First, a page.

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Old 05-20-2021, 03:53 PM   #1 (permalink)
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Non static main battery location

I posted this "futuristic" topic on another forum, but it got little traction, pun intended:

So not exactly in the vein of structural battery utilization, maybe heading the alternative direction?

My thinking, here out loud, batteries are a large part of vehicle mass with electrics, beyond the motor itself. It seems it needs to be always considered the battery has a useful limited lifespan, and replacement at least once will be required. Because of its mass and density, its placement on the vehicle is always a consideration, lower, and more centered being normal goals. It also is likely somewhat conformable in final shape, ie, doesn't need to need to be a single unit/mass.

So with new electric PU's on the horizon, which will need greater battery capacity (meaning size/weight) than many current typical auto offerings, and the fact most PU's have higher ground clearance, and my observations most PU operate at effectively zero load carry at 50% of the time ( this number is just my guess), leads me to the following questions/idea;

Would an underslung, relatively flat, single unit battery pack, be a significant advantage in ride, handling, aero, replacement, safety, etc, if it was was dynamically moveable to optimise the COG for varying load and/or driving conditions? My thinking in beginning development, the battery movement would be very slow, but if found later to be real world effective, speed of movement of the battery could be increased, almost like a side rider on motorcycle racing sidecar. As electrical technology is improved in capacity/density, using another electrical motor for main battery movement would be an easy adaption. It seems active suspension could address many of the above concerns, with greater complexity, but not as well in the end, as an optimized COG is hard to mimic?"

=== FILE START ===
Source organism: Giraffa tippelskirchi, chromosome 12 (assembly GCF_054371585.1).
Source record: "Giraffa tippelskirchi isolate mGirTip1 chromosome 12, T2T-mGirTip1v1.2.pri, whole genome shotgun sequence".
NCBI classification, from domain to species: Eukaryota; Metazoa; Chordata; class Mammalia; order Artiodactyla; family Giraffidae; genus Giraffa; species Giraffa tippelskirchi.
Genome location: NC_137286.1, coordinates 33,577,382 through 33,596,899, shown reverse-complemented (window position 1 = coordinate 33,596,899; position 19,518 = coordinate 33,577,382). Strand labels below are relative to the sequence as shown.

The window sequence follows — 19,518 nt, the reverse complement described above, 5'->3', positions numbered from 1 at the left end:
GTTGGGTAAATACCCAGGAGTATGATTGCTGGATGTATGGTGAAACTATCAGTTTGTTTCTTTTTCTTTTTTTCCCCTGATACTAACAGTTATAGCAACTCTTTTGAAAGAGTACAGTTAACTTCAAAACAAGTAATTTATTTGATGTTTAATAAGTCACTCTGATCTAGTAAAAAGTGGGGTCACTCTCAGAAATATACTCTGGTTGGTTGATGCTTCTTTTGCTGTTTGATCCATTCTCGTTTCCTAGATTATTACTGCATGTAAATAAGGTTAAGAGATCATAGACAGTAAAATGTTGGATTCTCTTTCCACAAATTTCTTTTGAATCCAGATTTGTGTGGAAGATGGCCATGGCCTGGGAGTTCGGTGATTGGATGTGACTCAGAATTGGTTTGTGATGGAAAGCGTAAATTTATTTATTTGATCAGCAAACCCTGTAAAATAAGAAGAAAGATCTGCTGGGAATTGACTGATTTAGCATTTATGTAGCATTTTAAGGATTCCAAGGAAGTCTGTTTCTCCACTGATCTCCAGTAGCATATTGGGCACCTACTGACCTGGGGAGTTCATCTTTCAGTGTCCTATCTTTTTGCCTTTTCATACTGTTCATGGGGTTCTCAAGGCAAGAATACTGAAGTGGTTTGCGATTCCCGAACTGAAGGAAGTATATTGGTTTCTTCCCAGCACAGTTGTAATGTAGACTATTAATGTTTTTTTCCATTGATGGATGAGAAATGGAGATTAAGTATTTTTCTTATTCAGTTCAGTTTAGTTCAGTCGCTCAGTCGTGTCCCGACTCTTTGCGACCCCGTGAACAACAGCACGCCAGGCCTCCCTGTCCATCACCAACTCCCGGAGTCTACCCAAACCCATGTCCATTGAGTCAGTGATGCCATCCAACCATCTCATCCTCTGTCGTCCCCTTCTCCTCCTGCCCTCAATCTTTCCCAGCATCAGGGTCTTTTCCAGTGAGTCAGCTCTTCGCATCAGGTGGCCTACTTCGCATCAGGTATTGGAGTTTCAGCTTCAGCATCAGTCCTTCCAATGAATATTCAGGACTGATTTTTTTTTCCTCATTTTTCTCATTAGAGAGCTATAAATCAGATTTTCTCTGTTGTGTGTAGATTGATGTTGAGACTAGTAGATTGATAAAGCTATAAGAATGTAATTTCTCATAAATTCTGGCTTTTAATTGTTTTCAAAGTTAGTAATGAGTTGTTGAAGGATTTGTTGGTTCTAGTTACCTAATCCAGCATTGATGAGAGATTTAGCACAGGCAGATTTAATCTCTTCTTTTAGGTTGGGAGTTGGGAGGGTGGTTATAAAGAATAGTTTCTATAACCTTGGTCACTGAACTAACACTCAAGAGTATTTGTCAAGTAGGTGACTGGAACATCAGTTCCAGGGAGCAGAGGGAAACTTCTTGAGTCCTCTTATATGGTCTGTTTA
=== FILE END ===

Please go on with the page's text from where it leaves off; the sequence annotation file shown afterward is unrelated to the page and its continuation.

Another commented COG could also be altered by moving axles locations, and manufacturers don't consider it worthwhile, my reply:

"Yes it would have an effect, but my thinking much less effect, be much more complicated, and would directly effect the drivers perception of turning, overhang clearances, aero balance etc, and I suspect for the average driver, be a potential driving hazard. Regarding no manufacturers not feeling its a worthwhile goal currently, at one time, nobody felt streamlining an outside mirror was worthwhile.

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Old 05-20-2021, 05:14 PM   #2 (permalink)
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I like the unconventional thinking.

My thought is they would have implemented such a system with fuel tanks if the benefits outweighed the costs.